Dr. Ice’s research interests include human biology, aging, stress, long-term care and grandparenting. For many years she has been looking at the impact of the HIV epidemic on older adults in Africa. As HIV has ravaged the middle generation, senior members of the community often look after the young, many of whom are orphans. Ice studies the impact of that relationship on the caregiver; their stress levels, their mental health, their physical health, diet and nutrition.
Until recently she was studying the relationship between stress and the nutritional intake of grandparents in Kenya. Now working in Botswana on a biocultural project, Ice is exploring the interaction between social environment and health. More particularly, her work focuses on stress and aging and on the relationship between orphans and grandparents.
After conducting a four-year longitudinal study, Ice found that the grandparents weren’t as burdened in their roles as caregivers as other reports and studies suggested. For example, older grandmothers who had orphans living in their homestead fared better than those who didn’t. One possible explanation, Ice suggests, is that their interdependence fosters a mutually supportive relationship and encourages the elders to be physically active. Also, caring for a younger child might give the elders a sense of purpose they previously lacked.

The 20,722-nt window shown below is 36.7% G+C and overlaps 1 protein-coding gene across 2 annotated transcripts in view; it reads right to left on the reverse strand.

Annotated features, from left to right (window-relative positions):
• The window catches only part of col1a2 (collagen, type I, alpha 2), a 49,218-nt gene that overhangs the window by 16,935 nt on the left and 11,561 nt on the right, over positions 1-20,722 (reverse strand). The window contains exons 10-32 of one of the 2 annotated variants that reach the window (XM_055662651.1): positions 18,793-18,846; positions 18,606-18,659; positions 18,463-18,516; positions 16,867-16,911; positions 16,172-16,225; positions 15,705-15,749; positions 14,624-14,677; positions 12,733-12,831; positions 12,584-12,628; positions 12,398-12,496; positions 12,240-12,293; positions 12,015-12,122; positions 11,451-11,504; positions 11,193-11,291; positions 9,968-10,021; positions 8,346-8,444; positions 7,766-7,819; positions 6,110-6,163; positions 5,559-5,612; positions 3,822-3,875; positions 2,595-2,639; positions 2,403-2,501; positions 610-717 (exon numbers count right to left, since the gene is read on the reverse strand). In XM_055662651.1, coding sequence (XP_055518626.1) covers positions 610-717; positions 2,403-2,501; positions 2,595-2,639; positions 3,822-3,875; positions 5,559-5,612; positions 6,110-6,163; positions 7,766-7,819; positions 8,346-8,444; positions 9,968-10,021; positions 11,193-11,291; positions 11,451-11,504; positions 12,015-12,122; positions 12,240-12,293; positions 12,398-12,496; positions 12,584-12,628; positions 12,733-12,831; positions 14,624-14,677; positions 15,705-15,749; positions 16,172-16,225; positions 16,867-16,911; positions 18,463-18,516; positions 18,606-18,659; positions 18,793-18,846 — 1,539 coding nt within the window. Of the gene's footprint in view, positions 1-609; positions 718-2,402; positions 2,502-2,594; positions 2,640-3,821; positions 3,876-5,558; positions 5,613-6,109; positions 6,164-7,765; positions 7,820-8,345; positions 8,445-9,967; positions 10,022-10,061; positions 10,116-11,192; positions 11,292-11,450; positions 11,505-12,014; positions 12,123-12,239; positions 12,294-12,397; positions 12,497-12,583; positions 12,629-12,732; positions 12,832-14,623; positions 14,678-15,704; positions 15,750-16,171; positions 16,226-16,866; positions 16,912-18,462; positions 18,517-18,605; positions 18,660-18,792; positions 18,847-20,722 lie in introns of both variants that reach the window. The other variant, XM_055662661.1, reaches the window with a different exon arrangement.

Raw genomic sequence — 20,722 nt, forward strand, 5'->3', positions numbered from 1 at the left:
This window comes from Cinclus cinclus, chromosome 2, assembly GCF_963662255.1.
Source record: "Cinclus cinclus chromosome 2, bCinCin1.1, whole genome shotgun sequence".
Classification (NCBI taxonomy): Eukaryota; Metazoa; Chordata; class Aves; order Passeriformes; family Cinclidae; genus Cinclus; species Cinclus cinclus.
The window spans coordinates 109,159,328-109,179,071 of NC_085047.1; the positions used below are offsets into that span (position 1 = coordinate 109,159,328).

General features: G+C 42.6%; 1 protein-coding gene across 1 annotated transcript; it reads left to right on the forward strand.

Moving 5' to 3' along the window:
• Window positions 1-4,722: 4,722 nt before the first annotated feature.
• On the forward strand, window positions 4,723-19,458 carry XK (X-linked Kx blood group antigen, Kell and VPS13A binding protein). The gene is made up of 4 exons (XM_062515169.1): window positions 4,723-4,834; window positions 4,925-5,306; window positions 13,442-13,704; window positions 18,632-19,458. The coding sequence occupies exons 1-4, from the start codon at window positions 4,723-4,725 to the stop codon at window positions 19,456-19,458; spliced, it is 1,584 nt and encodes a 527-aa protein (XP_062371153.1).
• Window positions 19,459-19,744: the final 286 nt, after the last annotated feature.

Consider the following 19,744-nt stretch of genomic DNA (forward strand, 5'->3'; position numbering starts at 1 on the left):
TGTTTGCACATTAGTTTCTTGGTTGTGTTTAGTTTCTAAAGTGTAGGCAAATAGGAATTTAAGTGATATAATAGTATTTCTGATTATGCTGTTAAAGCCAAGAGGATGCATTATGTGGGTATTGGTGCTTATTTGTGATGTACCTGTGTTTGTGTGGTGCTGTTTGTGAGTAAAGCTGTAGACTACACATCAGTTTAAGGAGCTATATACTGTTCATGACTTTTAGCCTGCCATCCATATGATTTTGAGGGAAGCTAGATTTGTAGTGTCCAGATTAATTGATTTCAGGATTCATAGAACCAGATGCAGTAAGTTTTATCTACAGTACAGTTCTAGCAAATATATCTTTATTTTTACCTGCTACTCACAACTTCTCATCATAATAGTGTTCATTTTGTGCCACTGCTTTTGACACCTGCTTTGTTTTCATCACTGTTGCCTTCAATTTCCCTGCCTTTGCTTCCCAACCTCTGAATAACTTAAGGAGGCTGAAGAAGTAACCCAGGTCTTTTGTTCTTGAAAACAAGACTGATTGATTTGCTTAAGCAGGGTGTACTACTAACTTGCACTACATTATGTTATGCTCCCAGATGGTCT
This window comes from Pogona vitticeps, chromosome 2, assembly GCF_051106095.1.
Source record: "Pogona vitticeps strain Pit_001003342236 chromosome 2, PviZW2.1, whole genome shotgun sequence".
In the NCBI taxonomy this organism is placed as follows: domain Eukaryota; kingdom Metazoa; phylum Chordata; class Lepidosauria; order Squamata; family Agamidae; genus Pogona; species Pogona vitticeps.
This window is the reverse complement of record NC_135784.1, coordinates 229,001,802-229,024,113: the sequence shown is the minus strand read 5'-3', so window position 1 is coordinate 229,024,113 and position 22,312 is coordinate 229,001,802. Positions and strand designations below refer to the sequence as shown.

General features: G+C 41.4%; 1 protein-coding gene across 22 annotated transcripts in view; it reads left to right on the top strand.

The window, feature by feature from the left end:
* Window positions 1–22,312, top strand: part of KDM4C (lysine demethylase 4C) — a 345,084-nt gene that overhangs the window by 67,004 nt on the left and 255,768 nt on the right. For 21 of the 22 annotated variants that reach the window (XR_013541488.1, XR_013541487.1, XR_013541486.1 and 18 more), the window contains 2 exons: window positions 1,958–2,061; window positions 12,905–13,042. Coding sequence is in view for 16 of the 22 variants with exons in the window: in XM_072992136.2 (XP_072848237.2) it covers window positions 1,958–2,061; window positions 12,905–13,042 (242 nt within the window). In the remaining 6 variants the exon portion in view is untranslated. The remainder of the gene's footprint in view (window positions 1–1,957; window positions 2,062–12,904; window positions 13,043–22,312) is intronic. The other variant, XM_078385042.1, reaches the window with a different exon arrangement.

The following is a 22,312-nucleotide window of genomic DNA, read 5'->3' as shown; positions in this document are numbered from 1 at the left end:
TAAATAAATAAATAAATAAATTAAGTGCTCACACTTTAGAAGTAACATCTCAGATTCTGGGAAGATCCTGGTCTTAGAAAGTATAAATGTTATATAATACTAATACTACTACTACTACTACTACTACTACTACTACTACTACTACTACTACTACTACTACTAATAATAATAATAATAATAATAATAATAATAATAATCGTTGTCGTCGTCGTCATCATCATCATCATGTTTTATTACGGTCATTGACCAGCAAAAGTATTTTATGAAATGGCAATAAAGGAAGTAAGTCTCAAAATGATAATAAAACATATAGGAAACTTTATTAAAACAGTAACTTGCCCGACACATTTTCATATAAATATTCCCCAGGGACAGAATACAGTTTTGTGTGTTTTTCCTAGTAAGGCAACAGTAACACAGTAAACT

In addition to her field research, Ice is currently collaborating with the Baylor Botswana Center for Excellence and working with the National AIDS Coordinating Agency (NACA) to help them develop their research training program. Having signed a Memorandum of Understanding (MOU) with Botswana’s Ministry of Health, she is also coordinating a nurse training project.
the Ohio University Collaborative on Aging, which brings together researchers, educators, service providers and students with aging-related interests. The University-wide interdisciplinary network focuses on improving the lives of older adults and optimizing quality of life across the lifespan, especially in underserved populations.